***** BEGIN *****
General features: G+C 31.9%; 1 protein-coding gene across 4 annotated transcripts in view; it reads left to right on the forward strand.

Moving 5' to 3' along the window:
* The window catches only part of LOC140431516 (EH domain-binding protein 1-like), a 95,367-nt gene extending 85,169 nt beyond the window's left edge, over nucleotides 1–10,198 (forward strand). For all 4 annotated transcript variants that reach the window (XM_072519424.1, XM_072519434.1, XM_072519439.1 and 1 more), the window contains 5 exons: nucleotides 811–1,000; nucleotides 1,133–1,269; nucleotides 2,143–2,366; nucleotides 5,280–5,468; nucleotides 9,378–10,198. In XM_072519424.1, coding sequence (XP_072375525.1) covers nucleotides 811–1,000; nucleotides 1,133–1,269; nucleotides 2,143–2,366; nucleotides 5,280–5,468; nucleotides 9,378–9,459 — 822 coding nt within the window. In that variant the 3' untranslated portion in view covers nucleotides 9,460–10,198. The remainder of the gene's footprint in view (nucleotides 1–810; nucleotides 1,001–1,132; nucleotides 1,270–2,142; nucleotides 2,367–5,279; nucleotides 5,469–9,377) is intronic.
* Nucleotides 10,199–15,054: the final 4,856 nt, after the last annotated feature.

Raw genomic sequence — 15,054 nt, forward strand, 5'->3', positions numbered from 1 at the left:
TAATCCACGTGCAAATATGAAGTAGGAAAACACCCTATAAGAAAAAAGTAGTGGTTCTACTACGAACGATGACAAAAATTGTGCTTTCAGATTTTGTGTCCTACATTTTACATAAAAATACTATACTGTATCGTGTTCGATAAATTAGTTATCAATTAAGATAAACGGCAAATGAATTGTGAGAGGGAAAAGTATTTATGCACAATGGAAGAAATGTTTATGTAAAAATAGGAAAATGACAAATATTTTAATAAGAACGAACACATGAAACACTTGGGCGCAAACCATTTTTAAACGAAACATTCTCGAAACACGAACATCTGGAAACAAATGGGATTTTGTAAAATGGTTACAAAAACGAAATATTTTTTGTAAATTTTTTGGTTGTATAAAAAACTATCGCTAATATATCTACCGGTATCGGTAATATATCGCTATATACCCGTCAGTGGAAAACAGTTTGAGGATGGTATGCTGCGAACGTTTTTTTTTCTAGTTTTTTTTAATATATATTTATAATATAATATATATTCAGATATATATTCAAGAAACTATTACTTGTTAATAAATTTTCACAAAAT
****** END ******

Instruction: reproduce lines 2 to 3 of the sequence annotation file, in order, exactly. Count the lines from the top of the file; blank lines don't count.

Moving 5' to 3' along the window:
* The window catches only part of LOC140431516 (EH domain-binding protein 1-like), a 95,367-nt gene extending 85,169 nt beyond the window's left edge, over nucleotides 1–10,198 (forward strand). For all 4 annotated transcript variants that reach the window (XM_072519424.1, XM_072519434.1, XM_072519439.1 and 1 more), the window contains 5 exons: nucleotides 811–1,000; nucleotides 1,133–1,269; nucleotides 2,143–2,366; nucleotides 5,280–5,468; nucleotides 9,378–10,198. In XM_072519424.1, coding sequence (XP_072375525.1) covers nucleotides 811–1,000; nucleotides 1,133–1,269; nucleotides 2,143–2,366; nucleotides 5,280–5,468; nucleotides 9,378–9,459 — 822 coding nt within the window. In that variant the 3' untranslated portion in view covers nucleotides 9,460–10,198. The remainder of the gene's footprint in view (nucleotides 1–810; nucleotides 1,001–1,132; nucleotides 1,270–2,142; nucleotides 2,367–5,279; nucleotides 5,469–9,377) is intronic.